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Animated Disney Movies' Effects on Children's Perceptions of Gender Norms

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Animated Disney Movies’ Effects On Children’s Perceptions of Gender Norms

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Cierra Levy

Communication Studies 201: Research & Methods

Alexis Lauricella

6/2/2016

Animated Disney movies are often watched during young children’s critical formative years. Disney movies garner large and diverse audiences. This includes children from innumerable cultures that probably all have their own distinct gender norms. For almost 80 years, Disney’s full-length animated movies have consistently been a popular form of children’s entertainment all around the world. Movies have been known to be powerful sources of learning. Disney is known to possess a dominant position in children’s media. Therefore, maintaining a critical consciousness of the gender norms conveyed through “the cultural monolith of Disney remains imperative” (Towbin et al. 2004 p. 20). Animated Disney movies have been criticized for their stereotypical gender role portrayals (Gillam & Wooden, 2008). The constructivist approach and cultivation theory posits that gender role portrayals present in the films may influence children’s beliefs, understanding, and ideas about gender norms and  social behaviors affecting gender socialization (England et al., 2011). Children go on to have more gendered expectations and to develop concepts of socially acceptable behavior and believe that gender stereotypes are actually gender norms. Disney movies seem to have potential to influence social trajectory, defining what children believe to be gender normative behavior. Children may grow up thinking that certain behaviors and emotions are inherently male or female with little or no room for mixture or permeation through those stringent and perpetually stereotyped gender role portrayals. In the interests of children today, it is only natural to ask if animated Disney movies affect children’s perceptions of gender norms.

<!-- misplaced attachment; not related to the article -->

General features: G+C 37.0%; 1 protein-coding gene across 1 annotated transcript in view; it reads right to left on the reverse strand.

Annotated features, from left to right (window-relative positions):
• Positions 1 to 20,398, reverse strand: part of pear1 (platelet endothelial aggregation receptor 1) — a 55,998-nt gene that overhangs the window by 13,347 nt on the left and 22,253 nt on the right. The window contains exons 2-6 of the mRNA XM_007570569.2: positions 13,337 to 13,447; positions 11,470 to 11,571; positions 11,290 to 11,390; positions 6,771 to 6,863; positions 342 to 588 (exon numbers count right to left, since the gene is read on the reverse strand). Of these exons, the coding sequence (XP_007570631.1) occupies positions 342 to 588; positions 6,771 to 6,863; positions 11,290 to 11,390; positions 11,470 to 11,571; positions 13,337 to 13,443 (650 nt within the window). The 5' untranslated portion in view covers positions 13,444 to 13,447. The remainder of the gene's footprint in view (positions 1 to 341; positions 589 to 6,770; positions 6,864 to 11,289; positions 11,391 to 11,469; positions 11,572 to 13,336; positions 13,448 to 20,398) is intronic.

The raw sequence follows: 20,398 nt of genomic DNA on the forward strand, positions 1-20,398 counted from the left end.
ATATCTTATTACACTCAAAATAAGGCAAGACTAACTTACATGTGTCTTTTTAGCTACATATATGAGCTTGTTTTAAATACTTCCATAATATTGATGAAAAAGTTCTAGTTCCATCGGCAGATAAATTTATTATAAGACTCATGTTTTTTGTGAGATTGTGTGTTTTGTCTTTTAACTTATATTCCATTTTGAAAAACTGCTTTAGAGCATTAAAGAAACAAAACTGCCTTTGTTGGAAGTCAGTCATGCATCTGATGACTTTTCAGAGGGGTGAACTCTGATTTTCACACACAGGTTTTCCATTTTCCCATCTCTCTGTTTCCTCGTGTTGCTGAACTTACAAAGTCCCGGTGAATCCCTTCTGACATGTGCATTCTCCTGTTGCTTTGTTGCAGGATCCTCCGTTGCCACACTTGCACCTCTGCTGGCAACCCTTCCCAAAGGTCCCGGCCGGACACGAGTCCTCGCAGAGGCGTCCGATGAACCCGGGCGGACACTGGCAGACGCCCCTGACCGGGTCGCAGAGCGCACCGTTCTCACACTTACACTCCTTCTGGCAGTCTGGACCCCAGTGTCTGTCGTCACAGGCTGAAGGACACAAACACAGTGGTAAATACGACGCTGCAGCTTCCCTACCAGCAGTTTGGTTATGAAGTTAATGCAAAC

Towbin et al. (2004) conducted a thematic content analysis of 26 feature-length Disney animated movies (See Appendix entry 1). The movies were chosen through purposive sampling. Researchers conducted a qualitative analysis of interactions, statements, song lyrics, and character illustrations of all characters in order to determine what it means to be a boy/man and what it means to be a girl/woman.

In the England et al. study (2011) gender role depictions of the Prince and Princess characters were examined in the Disney Princess movies. Thus, this content analysis, also utilized purposive sampling. Researchers focus on various Princes’ and Princesses’ gendered behavioral characteristics, as well as the climactic outcomes of characters within the Princess movies. The climactic outcomes were whether the character was rescued or performed the rescue, and the romantic resolution between the Prince and Princess. Nine Disney Princess movies were studied and researchers had an opportunity to investigate potential changes in gender role portrayals in these movies over time. This study took a quantitative approach to analyzing elements within the sample. Researchers recorded how often traditional masculine and female behaviors were depicted, and ultimately how each characteristic/behavior connected to the characters’ perceived gender overall (See Appendix entry 3).